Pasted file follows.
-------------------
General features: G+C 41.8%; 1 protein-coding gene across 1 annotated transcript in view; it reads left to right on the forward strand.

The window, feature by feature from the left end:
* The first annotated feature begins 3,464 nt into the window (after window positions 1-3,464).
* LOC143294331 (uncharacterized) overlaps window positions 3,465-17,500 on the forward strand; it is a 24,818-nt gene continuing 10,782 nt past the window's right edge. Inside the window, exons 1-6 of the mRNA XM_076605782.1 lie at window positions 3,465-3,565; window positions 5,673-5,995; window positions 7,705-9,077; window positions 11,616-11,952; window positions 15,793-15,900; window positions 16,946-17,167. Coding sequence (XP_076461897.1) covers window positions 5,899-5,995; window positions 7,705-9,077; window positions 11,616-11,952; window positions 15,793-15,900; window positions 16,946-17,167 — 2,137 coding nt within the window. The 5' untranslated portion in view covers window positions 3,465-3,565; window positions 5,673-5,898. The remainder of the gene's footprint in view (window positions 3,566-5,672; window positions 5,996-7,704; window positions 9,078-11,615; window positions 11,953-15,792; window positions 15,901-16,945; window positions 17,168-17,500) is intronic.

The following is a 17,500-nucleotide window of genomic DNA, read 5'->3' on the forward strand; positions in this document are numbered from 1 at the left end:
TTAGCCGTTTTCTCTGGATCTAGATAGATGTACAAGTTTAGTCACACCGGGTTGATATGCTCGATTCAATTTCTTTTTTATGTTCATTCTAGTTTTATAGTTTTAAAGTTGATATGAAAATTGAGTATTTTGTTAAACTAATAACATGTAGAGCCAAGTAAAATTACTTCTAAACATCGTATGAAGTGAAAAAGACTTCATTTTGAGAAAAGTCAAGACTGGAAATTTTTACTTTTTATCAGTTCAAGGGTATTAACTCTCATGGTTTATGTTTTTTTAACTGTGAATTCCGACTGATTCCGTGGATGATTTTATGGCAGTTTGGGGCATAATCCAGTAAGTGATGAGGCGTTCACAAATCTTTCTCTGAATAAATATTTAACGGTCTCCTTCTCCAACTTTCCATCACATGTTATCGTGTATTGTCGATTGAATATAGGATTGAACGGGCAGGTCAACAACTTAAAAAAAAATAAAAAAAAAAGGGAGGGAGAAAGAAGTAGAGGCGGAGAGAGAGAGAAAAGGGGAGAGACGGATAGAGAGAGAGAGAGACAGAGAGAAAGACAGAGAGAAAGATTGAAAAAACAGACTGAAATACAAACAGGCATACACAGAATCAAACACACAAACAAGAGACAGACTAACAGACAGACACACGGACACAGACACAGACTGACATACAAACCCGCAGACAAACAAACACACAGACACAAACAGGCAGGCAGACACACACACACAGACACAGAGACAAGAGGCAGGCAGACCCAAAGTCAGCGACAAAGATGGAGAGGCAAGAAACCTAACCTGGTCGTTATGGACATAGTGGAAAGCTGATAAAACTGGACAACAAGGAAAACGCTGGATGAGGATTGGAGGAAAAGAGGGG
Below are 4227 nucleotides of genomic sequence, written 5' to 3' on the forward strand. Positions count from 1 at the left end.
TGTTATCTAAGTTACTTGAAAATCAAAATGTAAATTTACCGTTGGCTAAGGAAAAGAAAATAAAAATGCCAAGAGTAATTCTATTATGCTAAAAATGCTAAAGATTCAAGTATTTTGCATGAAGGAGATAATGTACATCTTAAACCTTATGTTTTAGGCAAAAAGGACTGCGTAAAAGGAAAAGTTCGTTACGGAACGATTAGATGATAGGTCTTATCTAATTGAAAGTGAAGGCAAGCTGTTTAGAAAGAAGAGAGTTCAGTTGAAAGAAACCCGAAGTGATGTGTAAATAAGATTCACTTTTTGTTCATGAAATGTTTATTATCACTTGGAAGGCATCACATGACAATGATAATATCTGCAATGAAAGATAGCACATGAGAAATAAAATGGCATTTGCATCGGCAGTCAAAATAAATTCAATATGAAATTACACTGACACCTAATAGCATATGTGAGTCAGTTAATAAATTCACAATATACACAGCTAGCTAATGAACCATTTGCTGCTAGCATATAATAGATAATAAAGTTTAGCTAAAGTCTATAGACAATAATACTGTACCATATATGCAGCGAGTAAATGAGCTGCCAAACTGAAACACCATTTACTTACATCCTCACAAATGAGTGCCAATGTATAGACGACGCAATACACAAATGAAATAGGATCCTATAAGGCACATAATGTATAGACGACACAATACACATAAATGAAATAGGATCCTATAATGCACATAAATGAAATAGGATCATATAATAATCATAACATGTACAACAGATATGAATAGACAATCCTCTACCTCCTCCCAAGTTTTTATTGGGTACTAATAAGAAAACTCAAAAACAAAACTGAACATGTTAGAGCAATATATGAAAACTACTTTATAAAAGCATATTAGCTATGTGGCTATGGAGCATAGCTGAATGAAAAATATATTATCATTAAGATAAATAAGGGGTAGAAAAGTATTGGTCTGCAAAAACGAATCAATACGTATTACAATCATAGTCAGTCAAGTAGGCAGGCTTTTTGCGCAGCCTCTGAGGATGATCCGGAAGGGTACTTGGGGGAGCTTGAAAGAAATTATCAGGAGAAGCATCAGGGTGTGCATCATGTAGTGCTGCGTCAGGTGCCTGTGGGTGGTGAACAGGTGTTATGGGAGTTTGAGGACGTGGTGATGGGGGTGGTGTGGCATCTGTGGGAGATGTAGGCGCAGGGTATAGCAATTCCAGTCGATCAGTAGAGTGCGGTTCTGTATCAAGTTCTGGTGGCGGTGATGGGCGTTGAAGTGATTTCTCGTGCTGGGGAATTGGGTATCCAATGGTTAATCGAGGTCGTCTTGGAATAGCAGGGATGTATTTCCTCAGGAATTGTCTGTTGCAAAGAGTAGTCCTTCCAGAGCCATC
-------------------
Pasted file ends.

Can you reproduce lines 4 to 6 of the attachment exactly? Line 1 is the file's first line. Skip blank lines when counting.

* LOC143294331 (uncharacterized) overlaps window positions 3,465-17,500 on the forward strand; it is a 24,818-nt gene continuing 10,782 nt past the window's right edge. Inside the window, exons 1-6 of the mRNA XM_076605782.1 lie at window positions 3,465-3,565; window positions 5,673-5,995; window positions 7,705-9,077; window positions 11,616-11,952; window positions 15,793-15,900; window positions 16,946-17,167. Coding sequence (XP_076461897.1) covers window positions 5,899-5,995; window positions 7,705-9,077; window positions 11,616-11,952; window positions 15,793-15,900; window positions 16,946-17,167 — 2,137 coding nt within the window. The 5' untranslated portion in view covers window positions 3,465-3,565; window positions 5,673-5,898. The remainder of the gene's footprint in view (window positions 3,566-5,672; window positions 5,996-7,704; window positions 9,078-11,615; window positions 11,953-15,792; window positions 15,901-16,945; window positions 17,168-17,500) is intronic.

The following is a 17,500-nucleotide window of genomic DNA, read 5'->3' on the forward strand; positions in this document are numbered from 1 at the left end:
TTAGCCGTTTTCTCTGGATCTAGATAGATGTACAAGTTTAGTCACACCGGGTTGATATGCTCGATTCAATTTCTTTTTTATGTTCATTCTAGTTTTATAGTTTTAAAGTTGATATGAAAATTGAGTATTTTGTTAAACTAATAACATGTAGAGCCAAGTAAAATTACTTCTAAACATCGTATGAAGTGAAAAAGACTTCATTTTGAGAAAAGTCAAGACTGGAAATTTTTACTTTTTATCAGTTCAAGGGTATTAACTCTCATGGTTTATGTTTTTTTAACTGTGAATTCCGACTGATTCCGTGGATGATTTTATGGCAGTTTGGGGCATAATCCAGTAAGTGATGAGGCGTTCACAAATCTTTCTCTGAATAAATATTTAACGGTCTCCTTCTCCAACTTTCCATCACATGTTATCGTGTATTGTCGATTGAATATAGGATTGAACGGGCAGGTCAACAACTTAAAAAAAAATAAAAAAAAAAGGGAGGGAGAAAGAAGTAGAGGCGGAGAGAGAGAGAAAAGGGGAGAGACGGATAGAGAGAGAGAGAGACAGAGAGAAAGACAGAGAGAAAGATTGAAAAAACAGACTGAAATACAAACAGGCATACACAGAATCAAACACACAAACAAGAGACAGACTAACAGACAGACACACGGACACAGACACAGACTGACATACAAACCCGCAGACAAACAAACACACAGACACAAACAGGCAGGCAGACACACACACACAGACACAGAGACAAGAGGCAGGCAGACCCAAAGTCAGCGACAAAGATGGAGAGGCAAGAAACCTAACCTGGTCGTTATGGACATAGTGGAAAGCTGATAAAACTGGACAACAAGGAAAACGCTGGATGAGGATTGGAGGAAAAGAGGGG